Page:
Cham­pi­oning equal­ity in the work­place

An in­creas­ing num­ber of for­eign and do­mes­tic com­pa­nies in China are be­com­ing more in­clu­sive places for LGBT peo­ple as em­ploy­ers be­gin to re­al­ize the im­por­tance of re­tain­ing tal­ent, re­gard­less of their sex­ual ori­en­ta­tion

China Daily (Canada) - - SHANGHAI - By WANG ZHENGHUA in Shang­hai wangzhenghua@chi­

Work­place dis­crim­i­na­tion against les­bian, gay, bi­sex­ual or trans­gen­der peo­ple can be preva­lent in some parts of China, but ad­vo­cates and busi­ness lead­ers say that those in big cities and cer­tain in­dus­tries are be­com­ing in­creas­ingly ac­cept­ing of these in­di­vid­u­als.

“The work en­vi­ron­ment for LGBT em­ploy­ees is slowly im­prov­ing in first-tier cities, though the over­all sit­u­a­tion is still one of over­whelm­ing stigma and si­lence for tens of mil­lions of LGBT work­ers in China,” said Steven Paul Bielin­ski, an Amer­i­can ex­pat in Shang­hai who founded the non­profit busi­ness net­work called WorkForLGBT.

Bielin­ski is also the or­ga­nizer of the An­nual China LGBT Tal­ent Job Fair, which was held in Shang­hai at the end of May. The event this year at­tracted 34 com­pa­nies — dou­ble the num­ber of last year’s fair — and more than 500 job seek­ers.

Among the com­pa­nies were a num­ber of big names from the United States, in­clud­ing Star­bucks, Edel­man, Ford, PwC, 3M, Gap, Citi and Mor­gan Stan­ley. There were also large multi­na­tional or­ga­ni­za­tions from other coun­tries as well as a hand­ful of Chi­nese com­pa­nies.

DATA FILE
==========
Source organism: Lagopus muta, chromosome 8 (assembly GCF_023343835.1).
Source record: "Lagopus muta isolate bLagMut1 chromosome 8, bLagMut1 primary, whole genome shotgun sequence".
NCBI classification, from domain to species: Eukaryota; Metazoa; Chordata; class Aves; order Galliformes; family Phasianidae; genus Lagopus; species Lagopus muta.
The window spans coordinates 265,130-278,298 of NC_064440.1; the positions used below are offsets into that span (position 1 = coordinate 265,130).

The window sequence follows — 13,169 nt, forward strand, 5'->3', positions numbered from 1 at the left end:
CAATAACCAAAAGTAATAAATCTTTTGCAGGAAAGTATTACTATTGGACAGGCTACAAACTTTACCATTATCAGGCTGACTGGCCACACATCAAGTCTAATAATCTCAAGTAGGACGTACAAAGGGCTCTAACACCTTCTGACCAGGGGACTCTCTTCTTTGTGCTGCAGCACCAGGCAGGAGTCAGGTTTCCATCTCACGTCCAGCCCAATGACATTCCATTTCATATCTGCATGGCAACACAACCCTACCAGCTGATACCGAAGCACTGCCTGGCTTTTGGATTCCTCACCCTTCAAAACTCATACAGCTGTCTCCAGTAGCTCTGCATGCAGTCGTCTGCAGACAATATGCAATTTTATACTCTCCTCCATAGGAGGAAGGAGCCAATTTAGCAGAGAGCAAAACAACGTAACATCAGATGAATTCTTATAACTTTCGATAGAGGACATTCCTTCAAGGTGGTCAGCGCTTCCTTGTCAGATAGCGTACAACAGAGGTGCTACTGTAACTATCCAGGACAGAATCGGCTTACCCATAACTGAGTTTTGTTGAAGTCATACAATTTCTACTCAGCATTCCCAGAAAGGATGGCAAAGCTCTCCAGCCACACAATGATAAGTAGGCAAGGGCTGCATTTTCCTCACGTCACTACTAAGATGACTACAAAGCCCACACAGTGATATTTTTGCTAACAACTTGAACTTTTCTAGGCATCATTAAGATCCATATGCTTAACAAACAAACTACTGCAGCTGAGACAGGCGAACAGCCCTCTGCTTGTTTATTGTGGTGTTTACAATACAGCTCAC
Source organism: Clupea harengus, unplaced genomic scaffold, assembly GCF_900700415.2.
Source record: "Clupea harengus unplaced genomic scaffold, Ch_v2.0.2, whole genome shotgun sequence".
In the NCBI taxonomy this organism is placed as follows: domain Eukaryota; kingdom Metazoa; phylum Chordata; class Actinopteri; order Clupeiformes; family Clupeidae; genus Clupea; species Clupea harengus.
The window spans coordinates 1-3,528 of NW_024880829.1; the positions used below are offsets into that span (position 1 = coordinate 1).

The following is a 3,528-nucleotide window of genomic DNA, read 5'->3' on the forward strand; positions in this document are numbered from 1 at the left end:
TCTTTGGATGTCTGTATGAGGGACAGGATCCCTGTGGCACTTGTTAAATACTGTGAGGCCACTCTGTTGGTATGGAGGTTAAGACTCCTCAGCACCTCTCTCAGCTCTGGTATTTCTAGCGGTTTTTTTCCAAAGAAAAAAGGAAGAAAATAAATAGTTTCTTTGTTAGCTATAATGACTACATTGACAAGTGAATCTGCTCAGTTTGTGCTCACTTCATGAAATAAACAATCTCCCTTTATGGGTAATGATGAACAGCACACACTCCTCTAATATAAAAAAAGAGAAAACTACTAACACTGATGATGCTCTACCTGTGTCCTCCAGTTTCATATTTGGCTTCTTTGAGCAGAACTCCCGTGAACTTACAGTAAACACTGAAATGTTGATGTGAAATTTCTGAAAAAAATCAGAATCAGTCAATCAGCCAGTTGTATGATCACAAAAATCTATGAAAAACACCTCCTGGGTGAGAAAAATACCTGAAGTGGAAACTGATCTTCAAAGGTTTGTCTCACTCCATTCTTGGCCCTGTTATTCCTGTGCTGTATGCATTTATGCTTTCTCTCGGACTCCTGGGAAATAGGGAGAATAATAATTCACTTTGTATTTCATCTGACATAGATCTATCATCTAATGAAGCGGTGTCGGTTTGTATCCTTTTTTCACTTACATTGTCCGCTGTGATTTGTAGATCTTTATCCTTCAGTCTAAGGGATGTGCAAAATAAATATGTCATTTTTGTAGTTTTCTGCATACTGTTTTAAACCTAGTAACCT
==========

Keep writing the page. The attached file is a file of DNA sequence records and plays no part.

“All 34 com­pa­nies that reg­is­tered for our job fair this year pledged their sup­port for in­clu­sive poli­cies for LGBT em­ploy­ees, in­clud­ing pro­hibit­ing LGBT work­place dis­crim­i­na­tion,” said Bielin­ski.

Ex­perts said that an in­creas­ing num­ber of in­ter­na­tional and lo­cal firms have re­al­ized that at­tract­ing and re­tain­ing LGBT peo­ple in their com­pa­nies can be the dif­fer­ence be­tween fail­ure and suc­cess given today’s highly com­pet­i­tive la­bor and tal­ent mar­ket.

In China’s first-tier cities, namely Bei­jing, Shang­hai, Shen­zhen and Guangzhou, hu­man re­source de­part­ments and busi­ness lead­ers have started to re­al­ize that when they serve the in­ter­ests of their LGBT em­ploy­ees, they are at the same time ad­vanc­ing the busi­ness in­ter­ests of the com­pany.

Edel­man China, a pub­lic re­la­tions com­pany that has head­quar­ters in New York and Chicago, was one of the par­tic­i­pants at this year’s job fair, of­fer­ing jobs from in­tern­ship po­si­tions to se­nior man­age­ment roles in brand plan­ning, cre­ative roles as well as dig­i­tal and so­cial me­dia man­age­ment. It re­ceived about 40 re­sumes at the end of the fair.

“We have an initiative called Edel­man Equal, aimed at in­cor­po­rat­ing in­clu­sive­ness, equal­ity and di­ver­sity in the com­pany. As a com­pany in the com­mu­ni­ca­tions and cre­ativ­ity sec­tor, we hope our em­ploy­ees could be their true selves in­stead of be­ing framed by all kinds of stereo­types. In that

Work­place cultures should wel­come all em­ploy­ees, re­gard­less of sex­ual ori­en­ta­tion

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